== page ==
Corporate & Business/Jul 28, 2020

Elasticity of Quantity Terms in Supply Contracts: Reconciling UCC 2-201 and 2-306

The Michigan Court of Appeals in a recently published court opinion re-opens issues of indefinite quantity terms in supply contracts. The published case at issue is Cadillac Rubber & Plastics v Tubular Metal Systems, Michigan Court of Appeals Docket No. 34551 (February 11, 2020). The blanket purchase orders issued by buyer in this case provided that buyer had the option to purchase “such quantities as determined by Buyer” in releases provided to Seller “provided that Buyer shall purchase no less than one piece or unit of each of the Supplies and no more than one hundred percent (100%) of Buyer’s requirements.” On its face the quantity term is not ambiguous but rather it is indefinite. The Court of Appeals determined that the evidence established that a “requirements contract” existed despite the fact that Buyer was not obligated to purchase 100% of its requirements from Seller nor any definite percentage or ascertainable amount of “requirements” from Seller.

Before getting into a discussion of the import from this case, a review of pertinent UCC provisions is in order. First, UCC 2-201 requires that any contract for the sale of goods for the price of $1,000 or more is not enforceable unless there is a writing signed by the party against whom enforcement is sought and is not enforceable beyond “the quantity of goods shown in the writing.” This is the UCC statute of frauds. The next UCC section is 2-306 which provides as follows:

(1) Output, requirements. A term which measures the quantity by the output of the seller or the requirements of the buyer means such actual output or requirements as may occur in good faith, except that no quantity unreasonably disproportionate to any stated estimate or in the absence of a stated estimate to any normal or otherwise comparable prior output or requirements may be tendered or demanded.

(2) Exclusive dealing. A lawful agreement by either the seller or the buyer for exclusive dealing in the kind of goods concerned imposes unless otherwise agreed an obligation by the seller to use best efforts to supply the goods and by the buyer to use best efforts to promote their sale.

The Court of Appeals stated that a “requirements contract” need not be exclusive and that the UCC permits a buyer to purchase some of its requirements from another supplier. The Court of Appeals cited a non-binding Federal trial court decision from the Eastern District of Michigan in support. The Court of Appeals then relied on another non-binding federal court opinion from the Eastern District as condoning purchase orders with indefinite quantity terms allowing the quantity term to be a minimum of one (1) and no more than 100% of buyer’s requirements.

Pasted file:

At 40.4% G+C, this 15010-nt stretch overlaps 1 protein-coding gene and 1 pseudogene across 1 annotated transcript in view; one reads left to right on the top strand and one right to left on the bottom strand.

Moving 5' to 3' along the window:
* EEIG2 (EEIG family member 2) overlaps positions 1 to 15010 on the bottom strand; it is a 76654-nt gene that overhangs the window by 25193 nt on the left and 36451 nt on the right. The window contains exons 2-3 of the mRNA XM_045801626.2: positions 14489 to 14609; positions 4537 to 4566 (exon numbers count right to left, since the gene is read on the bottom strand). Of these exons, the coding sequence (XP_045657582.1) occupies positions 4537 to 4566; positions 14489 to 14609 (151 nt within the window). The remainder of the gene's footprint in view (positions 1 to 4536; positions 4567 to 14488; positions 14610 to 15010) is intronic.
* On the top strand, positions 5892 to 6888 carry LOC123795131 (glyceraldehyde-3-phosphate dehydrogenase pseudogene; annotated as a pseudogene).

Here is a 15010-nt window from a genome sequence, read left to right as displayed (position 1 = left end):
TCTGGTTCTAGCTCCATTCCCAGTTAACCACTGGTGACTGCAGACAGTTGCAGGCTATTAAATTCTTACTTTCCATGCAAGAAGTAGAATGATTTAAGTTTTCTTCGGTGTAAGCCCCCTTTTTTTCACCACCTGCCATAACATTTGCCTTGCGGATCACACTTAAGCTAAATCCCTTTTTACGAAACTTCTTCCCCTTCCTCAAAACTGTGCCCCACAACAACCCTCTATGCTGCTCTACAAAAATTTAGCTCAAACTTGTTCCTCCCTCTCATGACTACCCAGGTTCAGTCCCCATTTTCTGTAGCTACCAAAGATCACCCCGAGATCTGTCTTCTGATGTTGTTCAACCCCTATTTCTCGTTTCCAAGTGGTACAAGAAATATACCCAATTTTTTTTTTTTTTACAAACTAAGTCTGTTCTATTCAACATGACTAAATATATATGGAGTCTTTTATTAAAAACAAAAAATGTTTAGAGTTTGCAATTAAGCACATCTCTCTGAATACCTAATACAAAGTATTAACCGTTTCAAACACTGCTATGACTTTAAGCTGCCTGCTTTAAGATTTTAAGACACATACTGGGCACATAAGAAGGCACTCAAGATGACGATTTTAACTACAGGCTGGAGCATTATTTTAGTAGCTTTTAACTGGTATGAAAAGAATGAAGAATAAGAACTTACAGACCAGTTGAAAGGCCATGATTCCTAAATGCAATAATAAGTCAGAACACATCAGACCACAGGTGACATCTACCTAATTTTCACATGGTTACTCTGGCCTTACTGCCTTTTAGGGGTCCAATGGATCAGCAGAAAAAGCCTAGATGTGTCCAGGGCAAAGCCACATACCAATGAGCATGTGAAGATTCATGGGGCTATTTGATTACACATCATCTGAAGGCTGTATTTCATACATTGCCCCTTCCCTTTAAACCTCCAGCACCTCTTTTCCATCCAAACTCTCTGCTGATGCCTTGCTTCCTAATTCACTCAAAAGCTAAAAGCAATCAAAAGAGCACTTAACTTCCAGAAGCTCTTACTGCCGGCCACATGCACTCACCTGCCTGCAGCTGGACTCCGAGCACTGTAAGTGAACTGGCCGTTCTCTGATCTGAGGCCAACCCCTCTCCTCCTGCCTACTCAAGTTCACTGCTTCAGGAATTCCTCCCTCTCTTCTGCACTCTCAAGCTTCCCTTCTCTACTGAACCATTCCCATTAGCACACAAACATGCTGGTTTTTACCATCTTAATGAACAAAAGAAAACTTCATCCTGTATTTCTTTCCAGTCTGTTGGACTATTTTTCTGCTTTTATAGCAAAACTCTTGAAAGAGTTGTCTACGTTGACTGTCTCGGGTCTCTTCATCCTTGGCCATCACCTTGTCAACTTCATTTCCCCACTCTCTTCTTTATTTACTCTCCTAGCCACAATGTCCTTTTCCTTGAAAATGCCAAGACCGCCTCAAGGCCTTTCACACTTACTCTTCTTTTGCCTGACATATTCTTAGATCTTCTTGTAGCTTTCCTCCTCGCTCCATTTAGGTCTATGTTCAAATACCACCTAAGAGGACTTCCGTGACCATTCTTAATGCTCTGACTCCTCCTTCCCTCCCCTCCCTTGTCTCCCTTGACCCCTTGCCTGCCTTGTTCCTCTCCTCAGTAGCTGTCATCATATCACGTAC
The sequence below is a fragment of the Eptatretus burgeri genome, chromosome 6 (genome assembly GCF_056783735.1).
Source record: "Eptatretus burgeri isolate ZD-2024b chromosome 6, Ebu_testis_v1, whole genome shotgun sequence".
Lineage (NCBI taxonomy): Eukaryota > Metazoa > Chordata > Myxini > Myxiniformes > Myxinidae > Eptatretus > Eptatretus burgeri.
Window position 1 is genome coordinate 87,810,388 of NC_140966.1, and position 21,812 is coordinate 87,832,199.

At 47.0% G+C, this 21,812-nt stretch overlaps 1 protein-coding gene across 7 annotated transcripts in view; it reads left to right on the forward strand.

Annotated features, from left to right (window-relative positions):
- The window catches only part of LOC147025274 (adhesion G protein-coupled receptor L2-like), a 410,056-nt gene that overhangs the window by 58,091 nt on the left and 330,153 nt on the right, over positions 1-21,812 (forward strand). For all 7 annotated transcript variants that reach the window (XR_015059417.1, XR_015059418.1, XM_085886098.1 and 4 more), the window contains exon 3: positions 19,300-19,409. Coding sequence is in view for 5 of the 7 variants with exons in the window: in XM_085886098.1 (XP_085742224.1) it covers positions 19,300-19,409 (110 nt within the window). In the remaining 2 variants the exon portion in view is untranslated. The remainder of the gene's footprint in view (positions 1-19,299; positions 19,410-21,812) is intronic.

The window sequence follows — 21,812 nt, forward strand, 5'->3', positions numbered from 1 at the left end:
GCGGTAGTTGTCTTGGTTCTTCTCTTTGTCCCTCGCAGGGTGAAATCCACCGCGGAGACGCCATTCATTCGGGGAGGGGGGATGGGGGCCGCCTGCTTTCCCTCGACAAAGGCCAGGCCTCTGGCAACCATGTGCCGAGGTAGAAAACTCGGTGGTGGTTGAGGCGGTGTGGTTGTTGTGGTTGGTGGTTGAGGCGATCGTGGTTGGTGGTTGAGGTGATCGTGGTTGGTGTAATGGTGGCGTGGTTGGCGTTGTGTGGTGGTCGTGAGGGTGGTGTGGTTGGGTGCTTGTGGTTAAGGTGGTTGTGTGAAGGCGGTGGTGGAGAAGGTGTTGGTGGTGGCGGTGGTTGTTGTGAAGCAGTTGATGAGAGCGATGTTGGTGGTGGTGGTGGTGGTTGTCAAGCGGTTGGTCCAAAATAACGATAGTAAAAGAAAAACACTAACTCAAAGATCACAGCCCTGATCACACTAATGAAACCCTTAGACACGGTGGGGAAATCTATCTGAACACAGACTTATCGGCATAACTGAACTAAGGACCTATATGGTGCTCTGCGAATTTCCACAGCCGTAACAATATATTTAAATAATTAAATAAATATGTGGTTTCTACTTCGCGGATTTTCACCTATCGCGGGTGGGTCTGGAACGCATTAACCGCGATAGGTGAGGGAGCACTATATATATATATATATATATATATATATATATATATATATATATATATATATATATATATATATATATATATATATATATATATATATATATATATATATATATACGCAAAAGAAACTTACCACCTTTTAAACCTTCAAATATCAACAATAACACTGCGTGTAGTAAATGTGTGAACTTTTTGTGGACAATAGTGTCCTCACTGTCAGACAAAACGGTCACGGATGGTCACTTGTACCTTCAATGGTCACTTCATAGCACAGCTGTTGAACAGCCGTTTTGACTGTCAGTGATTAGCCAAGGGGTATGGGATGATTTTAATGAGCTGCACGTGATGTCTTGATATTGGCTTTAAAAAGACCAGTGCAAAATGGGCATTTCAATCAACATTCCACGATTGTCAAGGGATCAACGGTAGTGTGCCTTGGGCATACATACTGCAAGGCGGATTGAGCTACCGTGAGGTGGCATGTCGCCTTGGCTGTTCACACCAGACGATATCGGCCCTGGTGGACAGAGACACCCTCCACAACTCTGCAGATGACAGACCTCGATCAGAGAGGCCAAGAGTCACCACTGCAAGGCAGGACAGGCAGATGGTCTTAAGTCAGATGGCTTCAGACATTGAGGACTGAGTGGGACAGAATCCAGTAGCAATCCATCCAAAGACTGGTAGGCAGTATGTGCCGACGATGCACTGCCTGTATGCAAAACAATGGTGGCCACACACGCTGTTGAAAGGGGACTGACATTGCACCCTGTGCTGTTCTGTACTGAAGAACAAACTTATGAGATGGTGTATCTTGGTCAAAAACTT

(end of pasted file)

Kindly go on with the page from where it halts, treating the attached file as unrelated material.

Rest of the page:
Justice Shapiro wrote the dissenting opinion in the Cadillac Rubber case. He opined that a non-exclusive purchase order arrangement could be a requirements contract if the contract defined a “practicable estimate or range of future requirements.” Justice Shapiro went on to state that where a supply contract was non-exclusive and provided no estimate or range of future requirements that a party could not be challenged as to its “good faith”.

The concept of “good faith” in a requirements contract environment provides a basis for judicial review of a party’s future orders and releases. A court can look at the buyer’s contractual obligations to determine whether a buyer’s releases to its supplier are consistent with those obligations. It is easy to see that a buyer’s obligation to purchase 100% of its requirements of 50% of its requirements sets for a provable context in which to examine whether buyer has acted in good faith in issuing its releases. However, where there is no concrete percentage of requirements set forth in the contract nor an exclusive relationship created, the contract ends up essentially being “whatever the buyer wants to order, provided that the minimum is 1 and the maximum is 100% of buyer’s needs”.

Thus, the conflict between UCC 2.201 which says that a supply contract is not enforceable beyond the quantity stated in the contract (in this case 1 unit) and some elastic and unknown quantity measured by some ill-defined measure of buyer’s requirements under UCC 2-306 is hard to legally reconcile. Until this issue is revisited by the Court of Appeals or clarified by the Michigan Supreme Court, supply contract sellers should pay careful attention to their contracts.

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